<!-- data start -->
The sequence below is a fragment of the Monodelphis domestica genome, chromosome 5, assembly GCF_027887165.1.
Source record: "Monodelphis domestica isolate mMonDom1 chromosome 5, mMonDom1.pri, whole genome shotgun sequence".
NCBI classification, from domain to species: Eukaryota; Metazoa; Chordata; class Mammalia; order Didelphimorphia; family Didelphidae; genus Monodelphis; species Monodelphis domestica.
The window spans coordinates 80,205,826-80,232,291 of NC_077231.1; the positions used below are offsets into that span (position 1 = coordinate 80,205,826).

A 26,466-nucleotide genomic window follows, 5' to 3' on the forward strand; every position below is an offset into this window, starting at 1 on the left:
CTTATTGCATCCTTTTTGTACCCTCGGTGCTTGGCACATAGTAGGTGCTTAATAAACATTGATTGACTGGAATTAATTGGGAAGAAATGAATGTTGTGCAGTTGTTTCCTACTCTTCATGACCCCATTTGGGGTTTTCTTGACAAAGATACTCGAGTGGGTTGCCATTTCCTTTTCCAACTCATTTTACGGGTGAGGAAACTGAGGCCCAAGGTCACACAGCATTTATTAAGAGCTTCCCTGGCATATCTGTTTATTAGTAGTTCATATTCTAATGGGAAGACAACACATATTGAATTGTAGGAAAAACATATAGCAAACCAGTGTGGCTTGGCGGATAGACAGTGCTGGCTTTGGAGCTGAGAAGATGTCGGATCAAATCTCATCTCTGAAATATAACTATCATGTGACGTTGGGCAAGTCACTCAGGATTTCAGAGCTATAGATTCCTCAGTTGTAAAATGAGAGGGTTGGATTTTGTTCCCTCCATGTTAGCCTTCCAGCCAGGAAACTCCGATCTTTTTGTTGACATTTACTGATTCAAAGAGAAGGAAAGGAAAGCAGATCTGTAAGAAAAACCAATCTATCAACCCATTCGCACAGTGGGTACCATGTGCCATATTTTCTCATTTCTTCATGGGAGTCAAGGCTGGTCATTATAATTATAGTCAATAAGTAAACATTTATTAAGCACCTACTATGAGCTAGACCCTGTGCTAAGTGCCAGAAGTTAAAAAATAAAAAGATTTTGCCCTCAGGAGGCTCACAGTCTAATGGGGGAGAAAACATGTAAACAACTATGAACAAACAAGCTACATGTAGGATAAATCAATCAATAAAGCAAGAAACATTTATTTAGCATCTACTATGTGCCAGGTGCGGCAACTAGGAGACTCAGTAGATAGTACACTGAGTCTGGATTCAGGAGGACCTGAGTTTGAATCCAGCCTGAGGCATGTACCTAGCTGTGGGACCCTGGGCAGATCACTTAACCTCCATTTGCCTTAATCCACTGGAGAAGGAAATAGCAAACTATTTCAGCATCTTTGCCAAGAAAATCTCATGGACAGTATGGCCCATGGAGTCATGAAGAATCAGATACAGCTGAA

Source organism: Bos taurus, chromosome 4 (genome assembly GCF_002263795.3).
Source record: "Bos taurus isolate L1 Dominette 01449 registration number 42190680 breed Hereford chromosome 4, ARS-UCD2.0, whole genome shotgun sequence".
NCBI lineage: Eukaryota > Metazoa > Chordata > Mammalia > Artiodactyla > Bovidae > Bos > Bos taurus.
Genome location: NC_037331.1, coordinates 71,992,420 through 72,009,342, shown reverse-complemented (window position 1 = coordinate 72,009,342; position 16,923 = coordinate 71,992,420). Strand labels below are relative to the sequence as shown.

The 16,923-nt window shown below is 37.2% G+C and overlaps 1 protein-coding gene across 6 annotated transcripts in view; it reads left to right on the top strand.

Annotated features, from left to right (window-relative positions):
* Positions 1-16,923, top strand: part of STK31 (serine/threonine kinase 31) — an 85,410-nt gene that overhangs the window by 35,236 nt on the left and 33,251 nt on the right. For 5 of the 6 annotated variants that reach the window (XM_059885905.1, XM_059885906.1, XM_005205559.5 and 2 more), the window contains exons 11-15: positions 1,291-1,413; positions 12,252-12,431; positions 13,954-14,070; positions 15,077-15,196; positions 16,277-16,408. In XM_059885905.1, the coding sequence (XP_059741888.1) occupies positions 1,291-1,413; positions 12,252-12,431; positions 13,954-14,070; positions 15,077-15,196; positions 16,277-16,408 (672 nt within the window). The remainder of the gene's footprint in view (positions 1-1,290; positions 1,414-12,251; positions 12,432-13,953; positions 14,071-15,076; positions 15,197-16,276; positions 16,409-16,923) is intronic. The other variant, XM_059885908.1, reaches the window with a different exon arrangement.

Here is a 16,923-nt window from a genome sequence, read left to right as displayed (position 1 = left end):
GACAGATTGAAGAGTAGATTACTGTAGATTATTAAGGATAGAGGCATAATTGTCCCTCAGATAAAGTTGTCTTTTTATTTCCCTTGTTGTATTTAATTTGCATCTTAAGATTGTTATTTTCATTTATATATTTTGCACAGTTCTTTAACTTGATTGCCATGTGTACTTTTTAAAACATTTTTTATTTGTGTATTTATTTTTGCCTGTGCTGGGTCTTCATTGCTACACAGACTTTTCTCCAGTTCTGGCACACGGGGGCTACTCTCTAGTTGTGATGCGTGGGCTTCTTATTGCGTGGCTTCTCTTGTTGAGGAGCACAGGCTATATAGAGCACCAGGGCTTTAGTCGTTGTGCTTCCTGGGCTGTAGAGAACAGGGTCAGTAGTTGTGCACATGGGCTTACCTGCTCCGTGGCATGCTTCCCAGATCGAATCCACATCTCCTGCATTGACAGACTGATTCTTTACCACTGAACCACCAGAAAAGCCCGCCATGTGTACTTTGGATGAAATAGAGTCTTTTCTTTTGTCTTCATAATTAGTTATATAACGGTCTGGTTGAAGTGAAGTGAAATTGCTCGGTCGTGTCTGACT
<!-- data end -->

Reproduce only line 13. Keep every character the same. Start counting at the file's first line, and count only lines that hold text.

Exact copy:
* Positions 1-16,923, top strand: part of STK31 (serine/threonine kinase 31) — an 85,410-nt gene that overhangs the window by 35,236 nt on the left and 33,251 nt on the right. For 5 of the 6 annotated variants that reach the window (XM_059885905.1, XM_059885906.1, XM_005205559.5 and 2 more), the window contains exons 11-15: positions 1,291-1,413; positions 12,252-12,431; positions 13,954-14,070; positions 15,077-15,196; positions 16,277-16,408. In XM_059885905.1, the coding sequence (XP_059741888.1) occupies positions 1,291-1,413; positions 12,252-12,431; positions 13,954-14,070; positions 15,077-15,196; positions 16,277-16,408 (672 nt within the window). The remainder of the gene's footprint in view (positions 1-1,290; positions 1,414-12,251; positions 12,432-13,953; positions 14,071-15,076; positions 15,197-16,276; positions 16,409-16,923) is intronic. The other variant, XM_059885908.1, reaches the window with a different exon arrangement.